Indian Vanguard

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Archive for October 28th, 2009

The Sankrail episode: The story of the arrested women

Posted by Admin on October 28, 2009

Subharani Baskey in tears outside Midnapore Central Jail. She said she had gone out to see what was happening when police picked her up. (Samir Mondal)

Subharani Baskey in tears outside Midnapore Central Jail. She said she had gone out to see what was happening when police picked her up. (Samir Mondal)

By Partho Sarathi Ray. Oct 27 2009, Sanhati

On 20th October, 2009, Maoists attacked a police station in Sankrail, West Midnapur, West Bengal, taking the O.C. Atindranath Dutta as a prisoner, and demanding the release of fourteen women from police custody. This was a media sensation – the debate centered around whether this defined a hostage situation in India’s heartland, whether this was a repeat of Kandahar, and whether the action is an example of violent turf expansion by the Maoists. Subsequently, the women were released and so was the O.C., who has become somewhat of a media celebrity and, much to the wrath of the Government, not condemnded the Maoists.

What is being hidden under all the media blitz is the story of the fourteen women whose release from police custody was ensured by the Maoists.

These women had all been arrested from in an around Teshabandh village on 3rd September after the 2rd September “encounter” between the combined forces and “Maoists” near Madhupur (there is a previous report on this in Sanhati). The PSBJC had claimed that the encounter was really a firing by the combined forces on a rally of adivasis protesting against the rape of a woman. It had also condemned the arrests of these women from Teshabandh, who were subsequently charged with waging war against the state, as being arrests of innocent people.

A Lalgarh woman who was released on bail in exchange for OC Atindranath Dutta’s freedom weeps on the shoulders of another outside Midnapore Central Jail.

A Lalgarh woman who was released on bail in exchange for OC Atindranath Dutta’s freedom weeps on the shoulders of another outside Midnapore Central Jail.

Today their stand has been vindicated. The public prosecutor didn’t oppose their bail plea at the Midnapore court, although the charges against them, which include rioting with deadly weapons, attempt to murder, waging war against the state, raising funds to wage war against the state, sedition and carrying illegal arms, are all non-bailable ones. This is an effective withdrawal of charges.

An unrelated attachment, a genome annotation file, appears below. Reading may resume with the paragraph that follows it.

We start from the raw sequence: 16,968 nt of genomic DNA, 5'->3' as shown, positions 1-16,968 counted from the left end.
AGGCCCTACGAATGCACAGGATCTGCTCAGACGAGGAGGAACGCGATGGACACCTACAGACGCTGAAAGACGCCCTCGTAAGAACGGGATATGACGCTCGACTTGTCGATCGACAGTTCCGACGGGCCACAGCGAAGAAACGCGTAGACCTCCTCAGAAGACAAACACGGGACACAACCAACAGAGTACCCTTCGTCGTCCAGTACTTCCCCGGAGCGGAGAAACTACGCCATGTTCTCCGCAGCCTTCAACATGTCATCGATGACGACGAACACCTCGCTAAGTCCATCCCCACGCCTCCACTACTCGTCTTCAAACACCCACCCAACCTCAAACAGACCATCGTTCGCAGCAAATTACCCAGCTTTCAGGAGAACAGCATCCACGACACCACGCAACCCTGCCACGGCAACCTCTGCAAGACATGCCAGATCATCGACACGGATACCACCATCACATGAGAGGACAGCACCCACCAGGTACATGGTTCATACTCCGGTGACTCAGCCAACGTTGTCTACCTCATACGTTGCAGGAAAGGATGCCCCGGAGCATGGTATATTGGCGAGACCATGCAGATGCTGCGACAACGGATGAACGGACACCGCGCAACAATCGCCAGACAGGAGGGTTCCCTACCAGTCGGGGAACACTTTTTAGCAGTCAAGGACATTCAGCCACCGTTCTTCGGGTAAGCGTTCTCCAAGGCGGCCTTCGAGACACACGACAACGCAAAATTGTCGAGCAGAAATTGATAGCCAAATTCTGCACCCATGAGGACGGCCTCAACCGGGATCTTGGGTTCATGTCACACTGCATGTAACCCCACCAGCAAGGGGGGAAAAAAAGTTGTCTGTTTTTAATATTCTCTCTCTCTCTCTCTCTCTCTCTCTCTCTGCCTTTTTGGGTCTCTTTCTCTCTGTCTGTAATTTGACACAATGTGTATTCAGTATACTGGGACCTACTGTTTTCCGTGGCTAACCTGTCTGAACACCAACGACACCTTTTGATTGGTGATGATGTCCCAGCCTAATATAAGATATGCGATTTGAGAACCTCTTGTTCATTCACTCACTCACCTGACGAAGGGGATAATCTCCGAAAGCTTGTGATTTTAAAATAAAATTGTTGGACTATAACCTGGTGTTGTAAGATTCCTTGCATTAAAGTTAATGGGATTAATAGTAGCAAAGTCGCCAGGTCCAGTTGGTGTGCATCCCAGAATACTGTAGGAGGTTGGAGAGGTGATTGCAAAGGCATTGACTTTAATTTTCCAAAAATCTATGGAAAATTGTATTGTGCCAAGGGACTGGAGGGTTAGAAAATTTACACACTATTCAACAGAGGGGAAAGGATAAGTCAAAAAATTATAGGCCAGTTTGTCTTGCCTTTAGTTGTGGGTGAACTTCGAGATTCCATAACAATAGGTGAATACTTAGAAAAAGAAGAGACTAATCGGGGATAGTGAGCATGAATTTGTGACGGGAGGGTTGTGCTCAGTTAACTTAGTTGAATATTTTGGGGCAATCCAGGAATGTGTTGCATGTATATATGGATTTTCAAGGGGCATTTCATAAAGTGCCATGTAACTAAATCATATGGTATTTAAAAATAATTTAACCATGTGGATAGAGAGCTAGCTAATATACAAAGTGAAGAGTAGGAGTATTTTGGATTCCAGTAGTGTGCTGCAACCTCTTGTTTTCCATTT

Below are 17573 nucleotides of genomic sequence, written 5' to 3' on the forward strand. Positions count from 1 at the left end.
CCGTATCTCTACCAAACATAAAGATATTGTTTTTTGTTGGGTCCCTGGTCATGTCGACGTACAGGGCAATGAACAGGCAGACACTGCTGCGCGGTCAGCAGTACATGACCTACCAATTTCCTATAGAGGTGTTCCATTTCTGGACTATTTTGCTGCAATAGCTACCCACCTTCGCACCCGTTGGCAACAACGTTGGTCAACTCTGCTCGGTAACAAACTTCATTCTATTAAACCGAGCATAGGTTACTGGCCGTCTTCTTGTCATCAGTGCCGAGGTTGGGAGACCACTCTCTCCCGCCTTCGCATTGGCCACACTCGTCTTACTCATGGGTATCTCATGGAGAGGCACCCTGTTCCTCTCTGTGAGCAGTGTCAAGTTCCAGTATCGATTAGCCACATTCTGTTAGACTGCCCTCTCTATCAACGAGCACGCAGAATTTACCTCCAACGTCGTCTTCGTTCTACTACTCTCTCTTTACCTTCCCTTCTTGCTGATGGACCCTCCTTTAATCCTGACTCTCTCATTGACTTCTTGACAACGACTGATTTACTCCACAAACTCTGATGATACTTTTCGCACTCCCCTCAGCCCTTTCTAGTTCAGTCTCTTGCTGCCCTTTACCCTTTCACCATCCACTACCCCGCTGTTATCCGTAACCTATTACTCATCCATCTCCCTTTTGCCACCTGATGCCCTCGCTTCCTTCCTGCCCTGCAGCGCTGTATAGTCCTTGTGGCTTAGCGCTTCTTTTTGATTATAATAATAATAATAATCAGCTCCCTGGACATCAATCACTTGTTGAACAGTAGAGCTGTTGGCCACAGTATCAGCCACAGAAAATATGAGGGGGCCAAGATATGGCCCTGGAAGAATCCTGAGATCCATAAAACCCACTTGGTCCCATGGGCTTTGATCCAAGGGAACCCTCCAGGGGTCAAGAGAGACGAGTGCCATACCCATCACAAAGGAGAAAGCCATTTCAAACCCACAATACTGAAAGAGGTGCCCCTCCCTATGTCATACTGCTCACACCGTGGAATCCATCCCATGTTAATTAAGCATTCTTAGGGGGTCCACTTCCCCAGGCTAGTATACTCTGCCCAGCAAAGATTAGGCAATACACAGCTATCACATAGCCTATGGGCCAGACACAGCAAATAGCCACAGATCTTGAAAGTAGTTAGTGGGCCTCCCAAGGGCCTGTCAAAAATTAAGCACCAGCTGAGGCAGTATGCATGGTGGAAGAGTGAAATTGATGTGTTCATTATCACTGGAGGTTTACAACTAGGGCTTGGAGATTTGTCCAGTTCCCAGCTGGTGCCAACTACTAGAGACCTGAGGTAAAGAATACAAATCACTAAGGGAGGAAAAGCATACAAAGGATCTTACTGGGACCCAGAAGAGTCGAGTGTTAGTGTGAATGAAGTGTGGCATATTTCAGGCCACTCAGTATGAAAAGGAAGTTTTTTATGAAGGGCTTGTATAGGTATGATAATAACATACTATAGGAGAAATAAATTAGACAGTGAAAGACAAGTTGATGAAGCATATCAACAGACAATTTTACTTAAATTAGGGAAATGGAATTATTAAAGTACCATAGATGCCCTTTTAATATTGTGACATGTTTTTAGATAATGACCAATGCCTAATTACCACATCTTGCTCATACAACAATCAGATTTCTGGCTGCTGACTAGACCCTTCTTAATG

Now, the media has access to the stories of the women and people know who these “dangerous” people are, whom the Maoists were so intent on getting released from police custody.

One of them is Subharani Baskey, a grandmother of 55-60 (this correspondent knows her personally – she once treated him to a “nona“, a fruit very similar to the custard-apple, just saltier, from her tree). What she has told to the media now is that she was at her home when she heard a commotion outside as the police were arresting the village women. When she went out to enquire, she was arrested for “waging war against the state” and dragged to the Kantapahari police camp.

You can hear the real story from these women, Padmamoni, a mother of two children, Pratima Patra, Sumi Mandi and the others, about what happened that day. When the police had raided their village, alleging that the “Maoists” had taken shelter there, they had stopped whatever chores they were doing and come out and surrounded the police, not letting them enter the village. They were not protecting Maoists, they were protecting themselves, as according to what Pratima Patra has said, the police entering the village means they would go door-to-door, beating up people indiscriminately, breaking furniture and looting household goods.

The Lalgarh women released from jail walk to a bus stop in Midnapore town. Picture by Samir Mondal

The Lalgarh women released from jail walk to a bus stop in Midnapore town. Picture by Samir Mondal

Even women from surrounding villages, such as Sumi Mandi, joined them when the news about the raid spread, as is the standard practice in Lalgarh. All these women were arrested, beaten up brutally and taken to the Kantapahari police station where there were charged with the above-mentioned crimes. On the way back to Kantapahari, the police also arrested Ramdulal Mandi, who was walking towards Kantapahari bazar, and charged him with the same crimes. He was also released yesterday. This constant arrests and charging with false cases is the daily reality which Chidambaram- Buddhadeb has imposed in Lalgarh, and now wants to impose on the rest of the adivasi-populated region.

The other thing that we should understand about the reality in Lalgarh is that the adivasis think that the Maoists are their last resort, when everything else fails to protect them from exploitation and oppression, the Maoists are there. This is repeated by hundreds of adivasis when you talk to them, who express their confidence on the “bon-er party“, the “party of the jungles”. This confidence has now been reinforced by this action of the Maoists, where they have ensured the release of these innocent women, rather than their own party cadre, in exchange of the captured O.C.

Moreover, the action of the state which has consistently refused to release these women, and other innocent people who have been arrested in Lalgarh over the past four months, inspite of peaceful protests and demonstrations by the PSBJC and the civil society in Kolkata, but has bowed to the armed might of the Maoists, will further reinforce the idea that it is only a certain language that the state understands, and takes heed of.